By Corey Walters and Jessica Groskopf
The Risk Management Agency recently completed the 2018 price discovery period for corn and soybeans in Nebraska.
The 2018 corn projected price came in at $3.96 with a 0.15 volatility factor. The 2018 soybean projected price came in at $10.16 with a 0.14 volatility factor.
While 2018 projected prices are similar to those in 2017 — $3.96 for corn and $10.19 for soybeans — volatility factors are lower than those in 2017. A couple of useful points can be made to help producers interpret this year’s crop insurance prices and volatility factors.
Almost all crop insurance policies in Nebraska are Revenue Protection policies. RP policies use a projected price, a harvest price and Actual Production History yield to determine revenue loss.
The “projected price” is the average of the December corn futures contract or the November soybean futures contract for February. The revenue guarantee for a farm is calculated by multiplying the projected price by that farm’s APH by the selected coverage level.
The “harvest price” is the average of the December corn futures contract or the November soybean futures contract for October. If the harvest price exceeds the projected price, the revenue guarantee is recalculated for each farm, using the harvest price instead of the projected price.
While each producer participating in an RP policy faces the same projected price, the actual price protection through an RP crop insurance policy depends on the selected coverage level.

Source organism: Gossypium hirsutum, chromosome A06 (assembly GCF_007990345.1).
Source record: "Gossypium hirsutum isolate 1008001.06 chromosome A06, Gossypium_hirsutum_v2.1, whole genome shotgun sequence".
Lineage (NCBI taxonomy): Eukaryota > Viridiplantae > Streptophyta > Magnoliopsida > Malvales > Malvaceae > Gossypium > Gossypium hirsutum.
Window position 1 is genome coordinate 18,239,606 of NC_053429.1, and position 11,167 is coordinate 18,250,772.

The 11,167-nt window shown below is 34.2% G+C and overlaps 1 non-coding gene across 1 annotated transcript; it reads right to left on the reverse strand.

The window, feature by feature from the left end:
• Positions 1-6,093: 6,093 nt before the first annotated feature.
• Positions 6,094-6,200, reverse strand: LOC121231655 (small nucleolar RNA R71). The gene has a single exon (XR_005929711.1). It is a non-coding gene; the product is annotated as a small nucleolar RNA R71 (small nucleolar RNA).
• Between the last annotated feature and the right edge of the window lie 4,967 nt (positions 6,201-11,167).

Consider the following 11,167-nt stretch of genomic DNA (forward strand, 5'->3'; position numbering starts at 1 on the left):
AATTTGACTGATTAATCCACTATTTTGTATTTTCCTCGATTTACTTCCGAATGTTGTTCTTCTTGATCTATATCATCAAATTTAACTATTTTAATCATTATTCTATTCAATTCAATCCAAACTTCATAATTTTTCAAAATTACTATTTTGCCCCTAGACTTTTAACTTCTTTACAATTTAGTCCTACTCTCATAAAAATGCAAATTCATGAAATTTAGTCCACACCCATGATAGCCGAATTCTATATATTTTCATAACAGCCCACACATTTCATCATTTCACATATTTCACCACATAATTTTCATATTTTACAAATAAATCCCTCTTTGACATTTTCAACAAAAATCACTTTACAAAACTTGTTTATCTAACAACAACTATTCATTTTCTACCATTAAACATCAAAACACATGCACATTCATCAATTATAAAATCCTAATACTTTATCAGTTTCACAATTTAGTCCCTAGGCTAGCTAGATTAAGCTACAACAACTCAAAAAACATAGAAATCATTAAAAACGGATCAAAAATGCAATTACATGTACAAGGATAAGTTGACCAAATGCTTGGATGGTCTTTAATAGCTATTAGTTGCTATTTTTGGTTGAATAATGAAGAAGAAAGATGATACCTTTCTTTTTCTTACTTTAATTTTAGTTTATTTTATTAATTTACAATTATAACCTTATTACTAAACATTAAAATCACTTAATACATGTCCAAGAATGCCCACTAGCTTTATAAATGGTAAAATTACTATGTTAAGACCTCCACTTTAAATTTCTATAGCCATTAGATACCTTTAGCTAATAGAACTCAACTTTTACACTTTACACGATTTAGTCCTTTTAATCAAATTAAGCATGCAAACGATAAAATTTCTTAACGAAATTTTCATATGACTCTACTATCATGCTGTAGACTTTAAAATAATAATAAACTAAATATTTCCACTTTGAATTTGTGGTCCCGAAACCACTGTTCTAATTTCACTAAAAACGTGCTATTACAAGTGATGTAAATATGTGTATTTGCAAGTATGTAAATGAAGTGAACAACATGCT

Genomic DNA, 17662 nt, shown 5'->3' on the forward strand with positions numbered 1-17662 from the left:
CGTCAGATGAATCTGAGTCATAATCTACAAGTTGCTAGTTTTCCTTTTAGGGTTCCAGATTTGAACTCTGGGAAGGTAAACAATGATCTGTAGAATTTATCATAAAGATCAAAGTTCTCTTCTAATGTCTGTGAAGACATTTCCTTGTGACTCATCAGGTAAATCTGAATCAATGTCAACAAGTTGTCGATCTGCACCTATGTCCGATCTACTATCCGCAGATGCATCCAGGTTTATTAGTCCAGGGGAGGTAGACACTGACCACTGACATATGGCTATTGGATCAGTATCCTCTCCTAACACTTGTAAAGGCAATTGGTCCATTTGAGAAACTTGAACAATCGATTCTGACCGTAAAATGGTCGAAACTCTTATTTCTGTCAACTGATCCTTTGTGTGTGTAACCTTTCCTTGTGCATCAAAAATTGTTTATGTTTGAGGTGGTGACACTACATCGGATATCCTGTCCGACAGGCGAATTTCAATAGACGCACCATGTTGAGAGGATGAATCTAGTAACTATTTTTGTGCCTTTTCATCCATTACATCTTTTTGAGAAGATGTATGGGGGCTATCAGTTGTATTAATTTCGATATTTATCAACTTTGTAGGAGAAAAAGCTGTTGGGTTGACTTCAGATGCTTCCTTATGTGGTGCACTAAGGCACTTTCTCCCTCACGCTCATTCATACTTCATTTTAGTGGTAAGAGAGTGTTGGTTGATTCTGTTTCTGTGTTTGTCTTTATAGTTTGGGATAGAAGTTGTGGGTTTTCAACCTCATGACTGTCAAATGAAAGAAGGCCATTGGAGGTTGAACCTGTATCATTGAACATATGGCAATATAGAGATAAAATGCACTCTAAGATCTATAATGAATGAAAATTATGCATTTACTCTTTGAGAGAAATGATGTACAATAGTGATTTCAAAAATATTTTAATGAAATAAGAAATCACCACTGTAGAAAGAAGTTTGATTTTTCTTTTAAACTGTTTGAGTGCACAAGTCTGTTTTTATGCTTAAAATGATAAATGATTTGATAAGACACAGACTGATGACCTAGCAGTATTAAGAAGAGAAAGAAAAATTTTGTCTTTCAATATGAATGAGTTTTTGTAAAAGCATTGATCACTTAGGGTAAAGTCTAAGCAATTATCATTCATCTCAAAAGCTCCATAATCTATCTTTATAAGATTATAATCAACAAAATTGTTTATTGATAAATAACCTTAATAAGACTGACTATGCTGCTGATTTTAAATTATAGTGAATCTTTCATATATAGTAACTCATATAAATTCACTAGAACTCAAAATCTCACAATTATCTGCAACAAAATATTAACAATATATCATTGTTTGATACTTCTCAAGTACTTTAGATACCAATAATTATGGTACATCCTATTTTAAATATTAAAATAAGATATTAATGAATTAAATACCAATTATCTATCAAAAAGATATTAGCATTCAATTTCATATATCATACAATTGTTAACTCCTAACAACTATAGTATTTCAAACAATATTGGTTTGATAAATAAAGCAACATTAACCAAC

Figure 1 identifies the implied price protection across multiple coverage levels for corn, while Figure 2 identifies the same information for soybeans.
Holding yields constant (meaning the only source of a crop insurance payment can come from prices), producers with a higher coverage level have more downward price protection than those with lower coverage levels.
If corn harvest prices end up at $3.18 and actual yield equals APH, producers with an 85% coverage level will receive a crop insurance payment. Those with an 80% coverage level or below will not receive a payment. If the harvest price is higher than the projected price, RP policy payments come from yield loss due to the recalculated revenue guarantee.
Finally, lower volatility factors imply lower premiums, given the rest of the crop insurance contract is unchanged. However, lower volatility factors also imply a narrower band of final harvest prices and, therefore, a narrow band of fall revenue.
Walters is a Nebraska Extension grain economist, and Groskopf is a Nebraska Extension educator for agricultural economics. This report comes from UNL CropWatch.